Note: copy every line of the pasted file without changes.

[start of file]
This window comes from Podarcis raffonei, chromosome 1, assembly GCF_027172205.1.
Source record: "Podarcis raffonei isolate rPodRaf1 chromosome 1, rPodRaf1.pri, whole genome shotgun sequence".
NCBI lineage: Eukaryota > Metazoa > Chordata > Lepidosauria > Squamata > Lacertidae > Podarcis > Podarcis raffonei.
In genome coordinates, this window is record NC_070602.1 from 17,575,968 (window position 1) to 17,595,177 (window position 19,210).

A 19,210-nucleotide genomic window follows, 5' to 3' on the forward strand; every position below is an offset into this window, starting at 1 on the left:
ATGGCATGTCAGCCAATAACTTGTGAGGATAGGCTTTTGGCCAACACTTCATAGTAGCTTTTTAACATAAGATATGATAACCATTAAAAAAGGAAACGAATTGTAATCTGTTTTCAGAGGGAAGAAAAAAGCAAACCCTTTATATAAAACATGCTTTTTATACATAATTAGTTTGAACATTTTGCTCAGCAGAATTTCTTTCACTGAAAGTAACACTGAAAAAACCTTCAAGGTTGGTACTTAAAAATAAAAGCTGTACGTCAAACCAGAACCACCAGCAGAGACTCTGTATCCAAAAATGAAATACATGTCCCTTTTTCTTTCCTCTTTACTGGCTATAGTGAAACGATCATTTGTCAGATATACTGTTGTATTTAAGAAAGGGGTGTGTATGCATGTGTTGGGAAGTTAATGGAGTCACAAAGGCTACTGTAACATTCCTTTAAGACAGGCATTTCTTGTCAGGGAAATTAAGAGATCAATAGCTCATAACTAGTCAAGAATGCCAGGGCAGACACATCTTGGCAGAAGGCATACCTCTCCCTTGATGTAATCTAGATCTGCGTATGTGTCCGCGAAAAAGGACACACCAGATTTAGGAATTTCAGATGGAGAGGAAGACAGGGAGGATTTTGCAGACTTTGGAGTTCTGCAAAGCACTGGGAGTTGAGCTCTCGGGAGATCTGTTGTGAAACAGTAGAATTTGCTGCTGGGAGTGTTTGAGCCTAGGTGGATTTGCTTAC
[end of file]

This window comes from Podarcis raffonei, chromosome 1, assembly GCF_027172205.1.
Source record: "Podarcis raffonei isolate rPodRaf1 chromosome 1, rPodRaf1.pri, whole genome shotgun sequence".
NCBI lineage: Eukaryota > Metazoa > Chordata > Lepidosauria > Squamata > Lacertidae > Podarcis > Podarcis raffonei.
In genome coordinates, this window is record NC_070602.1 from 17,575,968 (window position 1) to 17,595,177 (window position 19,210).

A 19,210-nucleotide genomic window follows, 5' to 3' on the forward strand; every position below is an offset into this window, starting at 1 on the left:
ATGGCATGTCAGCCAATAACTTGTGAGGATAGGCTTTTGGCCAACACTTCATAGTAGCTTTTTAACATAAGATATGATAACCATTAAAAAAGGAAACGAATTGTAATCTGTTTTCAGAGGGAAGAAAAAAGCAAACCCTTTATATAAAACATGCTTTTTATACATAATTAGTTTGAACATTTTGCTCAGCAGAATTTCTTTCACTGAAAGTAACACTGAAAAAACCTTCAAGGTTGGTACTTAAAAATAAAAGCTGTACGTCAAACCAGAACCACCAGCAGAGACTCTGTATCCAAAAATGAAATACATGTCCCTTTTTCTTTCCTCTTTACTGGCTATAGTGAAACGATCATTTGTCAGATATACTGTTGTATTTAAGAAAGGGGTGTGTATGCATGTGTTGGGAAGTTAATGGAGTCACAAAGGCTACTGTAACATTCCTTTAAGACAGGCATTTCTTGTCAGGGAAATTAAGAGATCAATAGCTCATAACTAGTCAAGAATGCCAGGGCAGACACATCTTGGCAGAAGGCATACCTCTCCCTTGATGTAATCTAGATCTGCGTATGTGTCCGCGAAAAAGGACACACCAGATTTAGGAATTTCAGATGGAGAGGAAGACAGGGAGGATTTTGCAGACTTTGGAGTTCTGCAAAGCACTGGGAGTTGAGCTCTCGGGAGATCTGTTGTGAAACAGTAGAATTTGCTGCTGGGAGTGTTTGAGCCTAGGTGGATTTGCTTAC